Monday, February 1, 2010

Chanterelle Hunting


I LOVE Chanterelles. For years I have been hoping someone would let me tag along on a mushroom foraging expedition. One of P's students, who grew up mushroom hunting with his family, invited us to join him in the woods last weekend. We geared up with rubber boots, rain coats, and empty baskets.

I know the tales of people being poisoned by wild mushroom that look innocently like their tasty brethren, but Chanterelles are another story. Their fluted stalks and ribbed underbellies are unique. When we saw a Chanterelle, we knew it.

And we found many - pounds and pounds! So many that we had enough for two indulgent suppers and even a surplus that we shared with neighbors.







CHANTERELLE PASTA
inspired by Alice Waters' Chez Panisse Vegetables
  • 3/4 cup heavy cream
  • 1 1/2 cups chicken stock
  • 1-2 pounds Chanterelles
  • leaves from 4-5 sprigs thyme
  • 3 cloves garlic, peeled and chopped
  • 1 leek
  • 5 tablespoons unsalted butter
  • salt and pepper
  • 1 pound pasta (GF folks, I love the Bionaturae pastas)
  • 1/4 cup fresh chopped parsley


Parsley and thyme from our backyard garden...



Heat pasta water.

Gently warm cream and chicken stock in a saucepan.

Clean and chop leek. Saute leek with 1 tablespoon butter. When leek is translucent, set aside.

Clean, then chop or tear Chanterelles into nice sized pieces. Heat large saute pan with 4 tablespoons butter. Add mushroom to pan and cook vigorously. Season generously with salt, pepper, and chopped thyme leaves. Add garlic for last minute of cooking. When done, mushroom should be tender, but not mushy.

Cook pasta.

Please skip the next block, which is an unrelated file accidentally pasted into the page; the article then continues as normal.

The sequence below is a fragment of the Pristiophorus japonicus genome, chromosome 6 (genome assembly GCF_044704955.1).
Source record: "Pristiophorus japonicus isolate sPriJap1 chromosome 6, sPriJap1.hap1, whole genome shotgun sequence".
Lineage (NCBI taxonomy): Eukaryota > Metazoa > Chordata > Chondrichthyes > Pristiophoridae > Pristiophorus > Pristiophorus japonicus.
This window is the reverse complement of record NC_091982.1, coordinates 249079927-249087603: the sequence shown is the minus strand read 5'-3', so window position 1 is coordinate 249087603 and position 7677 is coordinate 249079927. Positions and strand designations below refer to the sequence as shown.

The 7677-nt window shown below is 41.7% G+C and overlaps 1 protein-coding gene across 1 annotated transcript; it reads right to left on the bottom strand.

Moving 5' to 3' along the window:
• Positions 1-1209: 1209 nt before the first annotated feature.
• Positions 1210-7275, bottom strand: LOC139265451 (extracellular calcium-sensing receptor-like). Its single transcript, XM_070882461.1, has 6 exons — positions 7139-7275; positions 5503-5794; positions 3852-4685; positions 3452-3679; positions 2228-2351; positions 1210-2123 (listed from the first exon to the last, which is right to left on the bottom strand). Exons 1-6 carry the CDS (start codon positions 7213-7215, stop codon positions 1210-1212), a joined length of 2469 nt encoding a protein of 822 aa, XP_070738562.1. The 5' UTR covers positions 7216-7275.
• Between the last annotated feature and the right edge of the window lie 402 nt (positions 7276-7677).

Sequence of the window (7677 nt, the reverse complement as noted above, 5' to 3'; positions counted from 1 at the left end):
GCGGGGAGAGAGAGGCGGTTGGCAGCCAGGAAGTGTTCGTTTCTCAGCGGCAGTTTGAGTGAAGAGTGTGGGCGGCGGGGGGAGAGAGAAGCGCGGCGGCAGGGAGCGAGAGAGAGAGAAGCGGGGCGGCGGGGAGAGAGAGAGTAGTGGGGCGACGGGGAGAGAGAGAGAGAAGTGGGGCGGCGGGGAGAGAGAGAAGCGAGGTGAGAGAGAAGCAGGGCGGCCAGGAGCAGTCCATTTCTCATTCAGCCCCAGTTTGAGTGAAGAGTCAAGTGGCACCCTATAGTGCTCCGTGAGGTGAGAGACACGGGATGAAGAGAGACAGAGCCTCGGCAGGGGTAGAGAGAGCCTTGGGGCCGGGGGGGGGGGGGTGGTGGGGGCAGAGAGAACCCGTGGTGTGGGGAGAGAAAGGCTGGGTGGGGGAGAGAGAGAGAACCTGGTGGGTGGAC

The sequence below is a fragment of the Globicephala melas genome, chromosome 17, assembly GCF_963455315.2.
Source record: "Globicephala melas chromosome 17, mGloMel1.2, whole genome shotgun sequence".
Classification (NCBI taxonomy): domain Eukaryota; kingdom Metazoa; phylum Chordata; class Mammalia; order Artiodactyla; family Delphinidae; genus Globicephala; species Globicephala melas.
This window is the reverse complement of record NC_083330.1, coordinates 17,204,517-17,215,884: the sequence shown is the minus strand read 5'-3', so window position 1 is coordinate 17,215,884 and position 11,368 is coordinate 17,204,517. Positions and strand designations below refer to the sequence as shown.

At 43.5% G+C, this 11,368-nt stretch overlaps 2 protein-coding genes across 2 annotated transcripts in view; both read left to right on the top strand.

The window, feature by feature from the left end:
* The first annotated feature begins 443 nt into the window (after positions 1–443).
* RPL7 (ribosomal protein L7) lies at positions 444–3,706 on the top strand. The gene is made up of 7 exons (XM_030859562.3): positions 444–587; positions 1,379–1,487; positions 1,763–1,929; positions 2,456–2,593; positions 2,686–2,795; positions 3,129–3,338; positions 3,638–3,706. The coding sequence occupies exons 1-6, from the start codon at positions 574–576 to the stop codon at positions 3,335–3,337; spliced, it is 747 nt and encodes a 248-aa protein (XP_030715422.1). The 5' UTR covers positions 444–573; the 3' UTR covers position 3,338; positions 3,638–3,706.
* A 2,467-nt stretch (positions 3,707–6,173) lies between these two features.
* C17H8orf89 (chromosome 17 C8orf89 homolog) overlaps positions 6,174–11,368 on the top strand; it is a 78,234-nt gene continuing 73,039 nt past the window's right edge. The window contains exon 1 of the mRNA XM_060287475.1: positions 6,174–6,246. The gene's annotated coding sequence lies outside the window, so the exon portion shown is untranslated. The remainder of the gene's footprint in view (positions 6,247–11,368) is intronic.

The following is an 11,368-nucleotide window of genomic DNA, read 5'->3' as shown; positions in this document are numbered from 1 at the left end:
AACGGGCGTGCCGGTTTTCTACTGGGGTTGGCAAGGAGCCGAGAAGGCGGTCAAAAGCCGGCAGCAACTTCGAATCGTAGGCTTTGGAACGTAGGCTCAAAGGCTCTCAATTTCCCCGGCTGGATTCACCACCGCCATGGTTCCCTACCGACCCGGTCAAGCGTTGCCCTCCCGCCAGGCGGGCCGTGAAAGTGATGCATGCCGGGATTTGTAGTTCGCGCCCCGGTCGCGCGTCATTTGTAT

When mushrooms are done, add cream/stock and leeks to the mushroom pan. Gently simmer sauce to thicken while the pasta is cooking.

When pasta is cooked, add to the Chanterelle pan and stir to coat well. Add additional salt and pepper if necessary.

Top each serving with freshly grated Parmesan and chopped parsley.

Man oh man that was good!

7 comments:

  1. Lovely post and beautiful pictures. I wish I am able to go Chanterelles hunting one day :)

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  2. Congrats on your terrific haul! Readers who want to try chanterelle hunting themselves might want to see this detailed how-to, written by my mycologist husband. He loves teaching others to hunt successfully and safely.
    http://leslieland.com/2008/08/collecting-wild-mushrooms-part-2-chanterelles

    ReplyDelete
  3. Thanks so much, Leslie! Any mushroom hunting should be taken very seriously and having a expert's help is the way to go.

    ReplyDelete
  4. nice meeting you on"inspiration...".husband here is gluten sensitive, so I will check your recipes ! we also had our haul of chanterelles ( huge ones) but I found them very mild in taste, a little bit disappointing.....

    ReplyDelete
  5. Chantarelles are so flavorful, too bad they're also very expensive now, recipe looks really good.
    I like your photos, too.

    ReplyDelete
  6. the photos look great!
    i live in berkeley too. where did you go hunting?

    ReplyDelete
  7. Hey Maxine,
    Thanks for stopping by. It's always good to connect with local people.
    Tilden is where we foraged. Although you have to be a little careful not to get a huge fine.
    Cheers!

    ReplyDelete

So good to hear from you... I appreciate each and every note you leave for me!

Thanks,
E

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